Every student in the Game carries an intouch®, on which they update their network. The network page has the functionality of Facebook: chat, information about interests and friendships. In addition to the importance of this, there are also the streams, based upon Twitter. Everyone communicates via these modes of communication and a whole culture has developed around following people's streams; for example, it is rude to comment on a conversation not directed your way and it is a big deal to be @ed by a branded person.
I found Katey to be a very likable a and realistic character. She is mostly a loner, preferring the company of a select few to popularity. Still, she can be led astray and make bad choices. Even so, I forgave her for her errors and transgressions, because they are so high school. I can remember feeling the way she does in the book, feeling like maybe it would be worth sacrificing some parts of yourself to be popular. Just because she falls into that trap does not make her any less clever, it just makes her human.
I really loved this book. It manages to make a dystopian society that really isn't terrifying or violent. It's mass consumerism, popularity contests, and connection without closeness. Very well done. I hope to see more from Rae Mariz!
Review: An unnerving sci-fi mystery. In the not-so-distant future, government schools have failed and corporate sponsors have taken over high school education. At age 13, teenagers are signed up to go to a school where they are used for market research. They play specially crafted video games where points are earned and levels completed by answering questions correctly or beating the opponent. Popularity is calculated by the number of ‘friends’ following one’s Twitter-like page.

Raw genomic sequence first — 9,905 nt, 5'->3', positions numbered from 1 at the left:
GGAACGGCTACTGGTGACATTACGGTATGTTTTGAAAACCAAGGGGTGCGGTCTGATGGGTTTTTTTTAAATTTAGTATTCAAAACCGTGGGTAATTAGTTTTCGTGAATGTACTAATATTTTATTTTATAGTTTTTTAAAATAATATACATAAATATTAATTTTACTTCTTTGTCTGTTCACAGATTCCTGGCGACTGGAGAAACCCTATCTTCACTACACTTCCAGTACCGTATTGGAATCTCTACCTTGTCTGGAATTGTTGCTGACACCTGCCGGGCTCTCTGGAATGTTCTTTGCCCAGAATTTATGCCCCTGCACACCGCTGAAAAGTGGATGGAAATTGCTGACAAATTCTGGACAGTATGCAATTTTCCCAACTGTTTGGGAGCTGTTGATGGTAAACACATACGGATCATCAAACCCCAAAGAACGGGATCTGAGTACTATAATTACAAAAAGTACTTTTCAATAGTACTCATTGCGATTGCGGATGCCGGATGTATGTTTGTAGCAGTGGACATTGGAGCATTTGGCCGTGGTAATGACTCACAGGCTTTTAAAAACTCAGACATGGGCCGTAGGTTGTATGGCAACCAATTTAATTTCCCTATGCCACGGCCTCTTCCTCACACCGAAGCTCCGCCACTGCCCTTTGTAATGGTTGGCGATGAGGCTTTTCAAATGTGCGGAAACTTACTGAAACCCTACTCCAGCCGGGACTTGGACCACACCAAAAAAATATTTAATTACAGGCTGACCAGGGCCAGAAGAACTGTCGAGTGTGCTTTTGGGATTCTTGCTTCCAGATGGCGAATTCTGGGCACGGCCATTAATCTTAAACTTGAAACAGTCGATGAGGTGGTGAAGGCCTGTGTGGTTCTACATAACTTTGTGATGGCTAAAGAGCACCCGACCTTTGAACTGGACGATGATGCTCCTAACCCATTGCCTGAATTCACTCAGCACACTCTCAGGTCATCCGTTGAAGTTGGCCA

Living in this truly unique yet believable environment is Kid, the captivating protagonist. She coasts through life- the average, vaguely aware of the brutality surrounding her until she witnesses a dummy suicide. Intrigued, she is determined to find out more. Her involvement transforms her whole life. I love all the characters, especially Kid. Rae Mariz did an amazing job developing her characters.
It takes a while to familiarize with the futuristic environment and confusing words like ‘Game’ and ‘intouchTM’, but once one gets a solid grip, the novel is a roller coaster ride of action and a touch of romance. It is definitely a page-turner, and leaves one contemplating our future long after the end.
Spark Ideas: Is our world going to be the same 50 years from now? Can this country live through the current state of affairs without (a) going bankrupt or (b) sacrificing its moral compass? Is free market the right way to go?
Sensitive Themes: Next to none. Read away!